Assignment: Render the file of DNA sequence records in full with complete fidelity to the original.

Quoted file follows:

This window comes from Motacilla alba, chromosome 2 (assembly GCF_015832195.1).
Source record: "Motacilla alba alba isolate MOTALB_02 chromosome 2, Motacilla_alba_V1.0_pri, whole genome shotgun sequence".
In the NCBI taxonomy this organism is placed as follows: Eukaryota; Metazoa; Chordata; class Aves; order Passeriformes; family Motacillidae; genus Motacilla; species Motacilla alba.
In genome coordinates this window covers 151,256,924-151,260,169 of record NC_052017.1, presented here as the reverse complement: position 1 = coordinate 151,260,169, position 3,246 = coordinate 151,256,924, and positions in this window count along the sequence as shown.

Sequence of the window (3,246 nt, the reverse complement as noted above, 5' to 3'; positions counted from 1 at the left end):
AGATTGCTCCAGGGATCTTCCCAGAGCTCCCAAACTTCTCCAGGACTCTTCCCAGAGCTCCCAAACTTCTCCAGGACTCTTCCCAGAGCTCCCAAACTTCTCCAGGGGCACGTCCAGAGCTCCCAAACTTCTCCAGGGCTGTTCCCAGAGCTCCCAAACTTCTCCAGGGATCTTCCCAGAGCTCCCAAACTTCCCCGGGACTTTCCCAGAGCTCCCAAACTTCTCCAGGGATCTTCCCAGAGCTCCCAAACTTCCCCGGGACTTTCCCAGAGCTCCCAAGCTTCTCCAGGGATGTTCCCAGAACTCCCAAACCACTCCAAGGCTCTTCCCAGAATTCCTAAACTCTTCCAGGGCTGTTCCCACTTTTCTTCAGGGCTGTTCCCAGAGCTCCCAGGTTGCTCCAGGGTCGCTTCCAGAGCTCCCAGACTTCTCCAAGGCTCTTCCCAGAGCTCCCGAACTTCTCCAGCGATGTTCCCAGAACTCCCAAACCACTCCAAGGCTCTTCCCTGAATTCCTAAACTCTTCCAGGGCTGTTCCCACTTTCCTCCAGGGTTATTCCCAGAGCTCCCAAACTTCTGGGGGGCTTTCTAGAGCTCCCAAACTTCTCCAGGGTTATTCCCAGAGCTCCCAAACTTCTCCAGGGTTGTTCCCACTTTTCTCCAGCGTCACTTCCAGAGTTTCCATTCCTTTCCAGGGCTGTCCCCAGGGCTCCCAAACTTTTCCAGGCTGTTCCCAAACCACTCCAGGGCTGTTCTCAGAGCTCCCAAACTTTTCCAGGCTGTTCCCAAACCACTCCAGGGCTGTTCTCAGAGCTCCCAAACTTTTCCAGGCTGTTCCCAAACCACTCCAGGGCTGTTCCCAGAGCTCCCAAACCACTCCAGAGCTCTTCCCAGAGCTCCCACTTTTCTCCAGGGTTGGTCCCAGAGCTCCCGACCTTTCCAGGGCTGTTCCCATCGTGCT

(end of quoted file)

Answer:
This window comes from Motacilla alba, chromosome 2 (assembly GCF_015832195.1).
Source record: "Motacilla alba alba isolate MOTALB_02 chromosome 2, Motacilla_alba_V1.0_pri, whole genome shotgun sequence".
In the NCBI taxonomy this organism is placed as follows: Eukaryota; Metazoa; Chordata; class Aves; order Passeriformes; family Motacillidae; genus Motacilla; species Motacilla alba.
In genome coordinates this window covers 151,256,924-151,260,169 of record NC_052017.1, presented here as the reverse complement: position 1 = coordinate 151,260,169, position 3,246 = coordinate 151,256,924, and positions in this window count along the sequence as shown.

Sequence of the window (3,246 nt, the reverse complement as noted above, 5' to 3'; positions counted from 1 at the left end):
AGATTGCTCCAGGGATCTTCCCAGAGCTCCCAAACTTCTCCAGGACTCTTCCCAGAGCTCCCAAACTTCTCCAGGACTCTTCCCAGAGCTCCCAAACTTCTCCAGGGGCACGTCCAGAGCTCCCAAACTTCTCCAGGGCTGTTCCCAGAGCTCCCAAACTTCTCCAGGGATCTTCCCAGAGCTCCCAAACTTCCCCGGGACTTTCCCAGAGCTCCCAAACTTCTCCAGGGATCTTCCCAGAGCTCCCAAACTTCCCCGGGACTTTCCCAGAGCTCCCAAGCTTCTCCAGGGATGTTCCCAGAACTCCCAAACCACTCCAAGGCTCTTCCCAGAATTCCTAAACTCTTCCAGGGCTGTTCCCACTTTTCTTCAGGGCTGTTCCCAGAGCTCCCAGGTTGCTCCAGGGTCGCTTCCAGAGCTCCCAGACTTCTCCAAGGCTCTTCCCAGAGCTCCCGAACTTCTCCAGCGATGTTCCCAGAACTCCCAAACCACTCCAAGGCTCTTCCCTGAATTCCTAAACTCTTCCAGGGCTGTTCCCACTTTCCTCCAGGGTTATTCCCAGAGCTCCCAAACTTCTGGGGGGCTTTCTAGAGCTCCCAAACTTCTCCAGGGTTATTCCCAGAGCTCCCAAACTTCTCCAGGGTTGTTCCCACTTTTCTCCAGCGTCACTTCCAGAGTTTCCATTCCTTTCCAGGGCTGTCCCCAGGGCTCCCAAACTTTTCCAGGCTGTTCCCAAACCACTCCAGGGCTGTTCTCAGAGCTCCCAAACTTTTCCAGGCTGTTCCCAAACCACTCCAGGGCTGTTCTCAGAGCTCCCAAACTTTTCCAGGCTGTTCCCAAACCACTCCAGGGCTGTTCCCAGAGCTCCCAAACCACTCCAGAGCTCTTCCCAGAGCTCCCACTTTTCTCCAGGGTTGGTCCCAGAGCTCCCGACCTTTCCAGGGCTGTTCCCATCGTGCT